Kevin Butler addresses attendees at a Kilmore field day to display livestock satellite tracking technology last week. ​

By Colin MacGillivray

Kilmore East farmer Kevin Butler believes a successful local demonstration of livestock satellite tracking technology heralds one of the ‘biggest revolutions in agriculture’ Australia has seen.

Mr Butler organised a field day at Assumption College, Kilmore to demonstrate Ceres Tag technology, which gives farmers live updates on the location and condition of their livestock, helping to prevent stock theft.

Nearly 400 lambs at an estimated value of $50,000 were stolen from Mr Butler’s property in January, leading him to investigate theft prevention measures.

He said many of the estimated 60 people who attended the field day on Monday last week agreed to join a community cluster designed to lessen the cost of the technology for individuals.

“I’ve never seen anything like the take-up in my 25 years of doing education conferences. Within one day I think I had about 40,000 sheep protected,” Mr Butler said.

“One of the top wool-growing properties in Victoria is in. A couple down at Mortlake are in. A cattle farmer at Kyabram is in.

“These are linked to Australia Wool Innovation, Meat and Livestock Australia – very well-connected people in their field.”

“Another person who runs farms in the Kilmore, Romsey, Reedy Creek district is going alone, he’s not going in with the community cluster.”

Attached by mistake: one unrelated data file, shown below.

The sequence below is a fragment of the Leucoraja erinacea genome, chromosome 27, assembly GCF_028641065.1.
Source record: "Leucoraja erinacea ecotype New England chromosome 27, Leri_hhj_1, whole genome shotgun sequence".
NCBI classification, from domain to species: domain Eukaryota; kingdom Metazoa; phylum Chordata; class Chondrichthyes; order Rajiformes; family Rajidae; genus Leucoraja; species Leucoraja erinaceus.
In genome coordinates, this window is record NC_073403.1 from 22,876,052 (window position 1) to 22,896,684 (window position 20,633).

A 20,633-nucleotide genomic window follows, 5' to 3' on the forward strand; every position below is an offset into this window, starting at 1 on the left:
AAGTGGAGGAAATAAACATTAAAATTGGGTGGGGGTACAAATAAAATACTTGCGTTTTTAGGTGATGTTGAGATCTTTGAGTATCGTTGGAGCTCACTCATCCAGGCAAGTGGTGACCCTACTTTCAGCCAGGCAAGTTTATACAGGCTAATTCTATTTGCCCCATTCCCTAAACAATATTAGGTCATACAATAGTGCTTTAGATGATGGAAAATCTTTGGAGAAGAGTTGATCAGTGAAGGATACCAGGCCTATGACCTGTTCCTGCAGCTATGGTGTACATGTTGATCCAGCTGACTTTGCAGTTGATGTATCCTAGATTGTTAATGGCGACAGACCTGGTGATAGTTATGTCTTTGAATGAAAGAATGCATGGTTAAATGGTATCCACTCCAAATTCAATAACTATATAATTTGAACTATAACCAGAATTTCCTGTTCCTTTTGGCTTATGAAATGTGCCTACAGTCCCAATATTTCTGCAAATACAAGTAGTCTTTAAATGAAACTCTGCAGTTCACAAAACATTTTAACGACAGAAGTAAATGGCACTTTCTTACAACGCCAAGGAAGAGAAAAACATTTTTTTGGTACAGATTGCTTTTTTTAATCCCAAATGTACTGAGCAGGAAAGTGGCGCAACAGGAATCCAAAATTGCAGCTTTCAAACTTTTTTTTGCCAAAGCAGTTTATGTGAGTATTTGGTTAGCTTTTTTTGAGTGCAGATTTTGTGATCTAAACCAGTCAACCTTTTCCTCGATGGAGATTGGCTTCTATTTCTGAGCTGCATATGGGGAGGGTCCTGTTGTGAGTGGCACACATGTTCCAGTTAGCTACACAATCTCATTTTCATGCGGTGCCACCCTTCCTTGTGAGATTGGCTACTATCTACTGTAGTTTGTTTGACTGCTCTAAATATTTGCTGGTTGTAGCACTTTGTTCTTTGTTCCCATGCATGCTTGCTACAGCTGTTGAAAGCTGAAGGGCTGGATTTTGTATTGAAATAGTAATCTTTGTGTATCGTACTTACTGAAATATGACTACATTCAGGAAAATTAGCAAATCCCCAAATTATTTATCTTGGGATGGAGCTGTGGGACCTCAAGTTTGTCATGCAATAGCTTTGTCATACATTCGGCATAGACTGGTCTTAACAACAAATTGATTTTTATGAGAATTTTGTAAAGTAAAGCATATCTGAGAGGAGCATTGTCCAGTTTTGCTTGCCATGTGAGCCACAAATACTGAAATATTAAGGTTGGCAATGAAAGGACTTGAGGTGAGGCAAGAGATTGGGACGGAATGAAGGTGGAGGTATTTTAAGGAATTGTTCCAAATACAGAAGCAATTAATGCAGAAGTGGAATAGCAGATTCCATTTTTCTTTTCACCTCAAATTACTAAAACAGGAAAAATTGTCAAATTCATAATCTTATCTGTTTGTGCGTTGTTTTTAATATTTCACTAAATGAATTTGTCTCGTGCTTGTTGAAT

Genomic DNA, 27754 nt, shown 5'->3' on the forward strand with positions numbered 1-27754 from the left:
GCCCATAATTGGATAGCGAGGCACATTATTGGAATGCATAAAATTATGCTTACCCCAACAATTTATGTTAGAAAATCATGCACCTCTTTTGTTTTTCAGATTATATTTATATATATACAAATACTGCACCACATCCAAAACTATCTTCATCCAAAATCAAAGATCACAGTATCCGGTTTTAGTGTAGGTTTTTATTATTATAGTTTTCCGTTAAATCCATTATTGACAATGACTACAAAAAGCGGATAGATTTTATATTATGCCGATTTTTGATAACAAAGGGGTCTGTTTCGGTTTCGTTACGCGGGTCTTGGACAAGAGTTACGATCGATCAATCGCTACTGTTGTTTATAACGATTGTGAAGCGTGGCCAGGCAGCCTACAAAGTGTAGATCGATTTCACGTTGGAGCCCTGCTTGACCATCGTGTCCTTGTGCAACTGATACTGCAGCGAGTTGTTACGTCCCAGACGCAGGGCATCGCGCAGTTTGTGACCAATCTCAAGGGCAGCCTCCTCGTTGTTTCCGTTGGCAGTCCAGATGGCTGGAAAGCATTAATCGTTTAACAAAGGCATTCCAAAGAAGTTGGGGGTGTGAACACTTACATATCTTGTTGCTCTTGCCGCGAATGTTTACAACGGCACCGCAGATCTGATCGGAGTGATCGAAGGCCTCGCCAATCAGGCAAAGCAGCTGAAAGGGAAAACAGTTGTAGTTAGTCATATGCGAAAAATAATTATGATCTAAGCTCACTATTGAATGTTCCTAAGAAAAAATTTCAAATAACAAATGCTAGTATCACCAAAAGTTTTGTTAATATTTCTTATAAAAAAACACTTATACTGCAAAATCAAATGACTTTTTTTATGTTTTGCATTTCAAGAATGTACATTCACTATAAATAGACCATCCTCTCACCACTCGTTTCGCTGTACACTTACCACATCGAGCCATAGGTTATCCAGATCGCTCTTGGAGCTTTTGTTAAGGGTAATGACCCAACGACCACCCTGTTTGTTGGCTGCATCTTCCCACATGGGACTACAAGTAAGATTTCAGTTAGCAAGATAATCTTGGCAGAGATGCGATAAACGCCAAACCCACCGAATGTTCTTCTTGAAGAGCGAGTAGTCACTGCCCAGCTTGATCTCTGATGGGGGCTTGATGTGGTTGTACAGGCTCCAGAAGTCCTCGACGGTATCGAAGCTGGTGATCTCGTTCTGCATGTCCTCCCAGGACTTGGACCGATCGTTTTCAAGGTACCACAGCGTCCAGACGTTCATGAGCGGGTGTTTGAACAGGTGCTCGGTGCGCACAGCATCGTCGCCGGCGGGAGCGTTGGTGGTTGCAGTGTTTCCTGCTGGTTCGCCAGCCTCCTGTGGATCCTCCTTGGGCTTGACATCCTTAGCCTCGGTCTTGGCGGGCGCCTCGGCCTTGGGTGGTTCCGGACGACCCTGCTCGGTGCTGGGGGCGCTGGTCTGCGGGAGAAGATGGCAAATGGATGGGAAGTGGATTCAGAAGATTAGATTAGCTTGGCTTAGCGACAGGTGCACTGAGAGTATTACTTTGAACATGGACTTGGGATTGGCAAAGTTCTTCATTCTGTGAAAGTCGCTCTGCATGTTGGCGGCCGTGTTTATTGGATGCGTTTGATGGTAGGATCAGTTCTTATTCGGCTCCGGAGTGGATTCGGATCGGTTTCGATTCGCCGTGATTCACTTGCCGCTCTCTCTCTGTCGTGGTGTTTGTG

Mr Butler said the applications of the smart tags went beyond detecting and preventing stock theft – an industry he estimated cost Australian farmers between $70 million and $100 million a year.

“The big one is zero [greenhouse] emissions. We are mandated to go zero emissions by 2045,” he said.

“This will tell us how much methane our cattle and sheep are producing. It will tell us if we are underfeeding or overfeeding them. It will tell us if an animal is sick because it monitors their heartbeat and body temperature.”

Mr Butler said the technology could also improve animal welfare.

After a stray dog killed sheep on his property last year, he said he supported the tagging of domestic animals as well as livestock.

“Had the dog had a satellite tag on it, it would have been saved from an excruciating starvation lifestyle for nine months. All those sheep it killed would have been saved,” he said.

“That was a loose, wild dog trying to find its home, trying to live in that environment. It’s not the dog’s fault.

“Wouldn’t it make sense that when you register your dog, you have to put a satellite tag on it and give a link to the [council]? That way every time a cat or dog went outside its geofence, it could send a ping to the shire ranger and they could fine the owner.”

Mr Butler began applying the smart tags to livestock last week and said he believed the technology would change the face of farming in Australia.

“It’s going to be one of the biggest revolutions in agriculture that I’ve ever witnessed,” he said.

“Everyone who listens and understands it is embracing it. The uptake from the farmer participants is massive.

“People have to stop thinking the government, police or the shire are going to save us. More than 99 per cent of [stolen] stock is never recovered and no one is ever charged.

“Community working together will always be 10 times stronger than the authorities.”